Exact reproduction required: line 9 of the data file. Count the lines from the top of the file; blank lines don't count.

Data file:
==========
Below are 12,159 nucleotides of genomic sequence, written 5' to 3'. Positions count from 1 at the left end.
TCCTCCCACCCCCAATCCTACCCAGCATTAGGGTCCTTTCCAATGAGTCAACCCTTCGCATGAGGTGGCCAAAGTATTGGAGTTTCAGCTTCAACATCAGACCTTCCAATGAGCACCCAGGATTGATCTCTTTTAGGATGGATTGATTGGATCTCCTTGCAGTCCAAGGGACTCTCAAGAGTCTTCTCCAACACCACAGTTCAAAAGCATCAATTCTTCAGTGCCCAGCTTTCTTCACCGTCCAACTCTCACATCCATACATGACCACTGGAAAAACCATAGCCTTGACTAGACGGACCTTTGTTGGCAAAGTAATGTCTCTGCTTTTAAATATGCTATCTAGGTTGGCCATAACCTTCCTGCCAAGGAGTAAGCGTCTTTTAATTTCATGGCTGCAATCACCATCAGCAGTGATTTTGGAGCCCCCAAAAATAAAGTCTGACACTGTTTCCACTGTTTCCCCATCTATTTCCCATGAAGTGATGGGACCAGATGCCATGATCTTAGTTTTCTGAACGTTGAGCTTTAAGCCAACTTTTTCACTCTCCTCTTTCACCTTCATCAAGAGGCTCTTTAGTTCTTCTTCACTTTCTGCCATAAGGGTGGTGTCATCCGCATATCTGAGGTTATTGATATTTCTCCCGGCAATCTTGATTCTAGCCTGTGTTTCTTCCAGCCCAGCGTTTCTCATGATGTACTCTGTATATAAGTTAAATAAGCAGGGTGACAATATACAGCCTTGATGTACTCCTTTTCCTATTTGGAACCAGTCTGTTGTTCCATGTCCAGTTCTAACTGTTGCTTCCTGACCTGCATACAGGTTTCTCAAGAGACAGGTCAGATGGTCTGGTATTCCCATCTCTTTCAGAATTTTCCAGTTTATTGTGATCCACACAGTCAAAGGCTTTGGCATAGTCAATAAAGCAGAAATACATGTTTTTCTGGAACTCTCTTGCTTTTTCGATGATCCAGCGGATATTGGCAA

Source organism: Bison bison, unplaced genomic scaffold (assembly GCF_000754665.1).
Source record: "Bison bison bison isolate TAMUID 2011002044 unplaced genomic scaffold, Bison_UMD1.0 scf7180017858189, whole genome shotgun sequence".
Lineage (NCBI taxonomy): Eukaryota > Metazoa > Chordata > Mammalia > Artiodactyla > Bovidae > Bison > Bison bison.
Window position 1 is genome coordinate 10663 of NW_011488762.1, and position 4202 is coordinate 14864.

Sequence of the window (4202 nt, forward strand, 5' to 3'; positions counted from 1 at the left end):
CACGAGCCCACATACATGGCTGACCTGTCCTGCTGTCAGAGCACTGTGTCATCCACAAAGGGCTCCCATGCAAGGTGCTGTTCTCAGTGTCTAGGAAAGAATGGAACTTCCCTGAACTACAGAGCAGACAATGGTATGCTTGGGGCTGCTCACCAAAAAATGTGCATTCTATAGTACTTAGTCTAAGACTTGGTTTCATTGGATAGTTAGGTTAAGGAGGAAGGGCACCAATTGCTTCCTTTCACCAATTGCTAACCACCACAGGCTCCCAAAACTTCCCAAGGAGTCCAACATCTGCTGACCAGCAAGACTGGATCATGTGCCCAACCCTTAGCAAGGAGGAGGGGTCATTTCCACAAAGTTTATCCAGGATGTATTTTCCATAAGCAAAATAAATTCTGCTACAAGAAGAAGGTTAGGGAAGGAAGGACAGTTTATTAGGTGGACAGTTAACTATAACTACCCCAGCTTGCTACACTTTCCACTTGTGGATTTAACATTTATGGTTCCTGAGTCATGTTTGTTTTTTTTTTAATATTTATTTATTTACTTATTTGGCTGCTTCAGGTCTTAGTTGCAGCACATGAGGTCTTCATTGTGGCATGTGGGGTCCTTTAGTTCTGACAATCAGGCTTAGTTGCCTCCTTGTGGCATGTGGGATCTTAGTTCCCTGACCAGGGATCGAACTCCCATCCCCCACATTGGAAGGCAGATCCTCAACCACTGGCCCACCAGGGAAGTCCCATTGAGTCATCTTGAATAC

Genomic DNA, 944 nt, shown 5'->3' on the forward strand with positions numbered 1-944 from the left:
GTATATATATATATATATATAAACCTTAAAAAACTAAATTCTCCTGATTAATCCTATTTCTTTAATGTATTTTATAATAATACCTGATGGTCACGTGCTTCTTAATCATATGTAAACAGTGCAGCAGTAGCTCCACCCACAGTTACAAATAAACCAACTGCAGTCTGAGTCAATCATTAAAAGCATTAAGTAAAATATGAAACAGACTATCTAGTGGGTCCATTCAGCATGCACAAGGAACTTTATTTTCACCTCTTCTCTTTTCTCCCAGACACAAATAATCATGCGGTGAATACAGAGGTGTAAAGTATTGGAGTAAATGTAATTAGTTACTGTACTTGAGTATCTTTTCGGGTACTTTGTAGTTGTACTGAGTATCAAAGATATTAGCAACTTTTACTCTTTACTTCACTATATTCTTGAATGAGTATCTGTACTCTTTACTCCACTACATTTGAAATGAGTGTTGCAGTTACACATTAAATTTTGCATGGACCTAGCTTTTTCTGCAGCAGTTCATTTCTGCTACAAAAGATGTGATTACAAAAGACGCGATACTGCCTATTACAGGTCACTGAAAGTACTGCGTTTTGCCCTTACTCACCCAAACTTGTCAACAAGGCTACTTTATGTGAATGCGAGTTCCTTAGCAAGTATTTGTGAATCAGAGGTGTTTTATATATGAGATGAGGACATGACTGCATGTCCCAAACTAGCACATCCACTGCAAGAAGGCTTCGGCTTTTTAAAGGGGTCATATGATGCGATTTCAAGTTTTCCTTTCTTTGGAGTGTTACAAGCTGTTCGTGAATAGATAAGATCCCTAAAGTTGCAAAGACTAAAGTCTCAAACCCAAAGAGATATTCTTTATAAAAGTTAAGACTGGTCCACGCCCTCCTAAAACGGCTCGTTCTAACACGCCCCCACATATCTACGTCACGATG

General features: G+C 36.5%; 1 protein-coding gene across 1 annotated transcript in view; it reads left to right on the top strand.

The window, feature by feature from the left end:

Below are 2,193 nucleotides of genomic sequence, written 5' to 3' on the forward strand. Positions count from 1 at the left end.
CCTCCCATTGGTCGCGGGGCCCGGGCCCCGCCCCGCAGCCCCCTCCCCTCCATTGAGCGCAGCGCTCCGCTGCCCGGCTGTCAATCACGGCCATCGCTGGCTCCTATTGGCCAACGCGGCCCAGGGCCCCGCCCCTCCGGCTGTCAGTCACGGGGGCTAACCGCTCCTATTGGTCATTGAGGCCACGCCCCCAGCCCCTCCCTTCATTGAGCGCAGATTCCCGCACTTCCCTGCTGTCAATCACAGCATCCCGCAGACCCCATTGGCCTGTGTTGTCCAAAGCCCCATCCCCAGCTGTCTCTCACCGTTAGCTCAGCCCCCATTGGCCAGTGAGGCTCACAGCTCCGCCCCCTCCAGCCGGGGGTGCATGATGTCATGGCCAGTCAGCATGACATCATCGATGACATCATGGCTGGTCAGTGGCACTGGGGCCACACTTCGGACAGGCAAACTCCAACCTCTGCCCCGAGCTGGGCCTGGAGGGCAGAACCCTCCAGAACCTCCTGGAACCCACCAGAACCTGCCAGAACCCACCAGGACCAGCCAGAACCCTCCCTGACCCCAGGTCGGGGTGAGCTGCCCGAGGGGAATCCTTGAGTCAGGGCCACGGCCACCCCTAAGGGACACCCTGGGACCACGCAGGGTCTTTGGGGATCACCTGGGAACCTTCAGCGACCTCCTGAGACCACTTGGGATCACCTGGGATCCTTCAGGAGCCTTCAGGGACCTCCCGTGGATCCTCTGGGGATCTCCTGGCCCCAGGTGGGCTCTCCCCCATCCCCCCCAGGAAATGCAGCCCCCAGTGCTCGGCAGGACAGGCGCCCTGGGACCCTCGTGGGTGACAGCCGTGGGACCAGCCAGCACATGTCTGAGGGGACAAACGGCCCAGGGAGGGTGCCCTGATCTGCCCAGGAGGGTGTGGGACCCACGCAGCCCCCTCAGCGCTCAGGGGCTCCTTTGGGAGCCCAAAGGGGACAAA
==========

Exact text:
Genomic DNA, 944 nt, shown 5'->3' on the forward strand with positions numbered 1-944 from the left: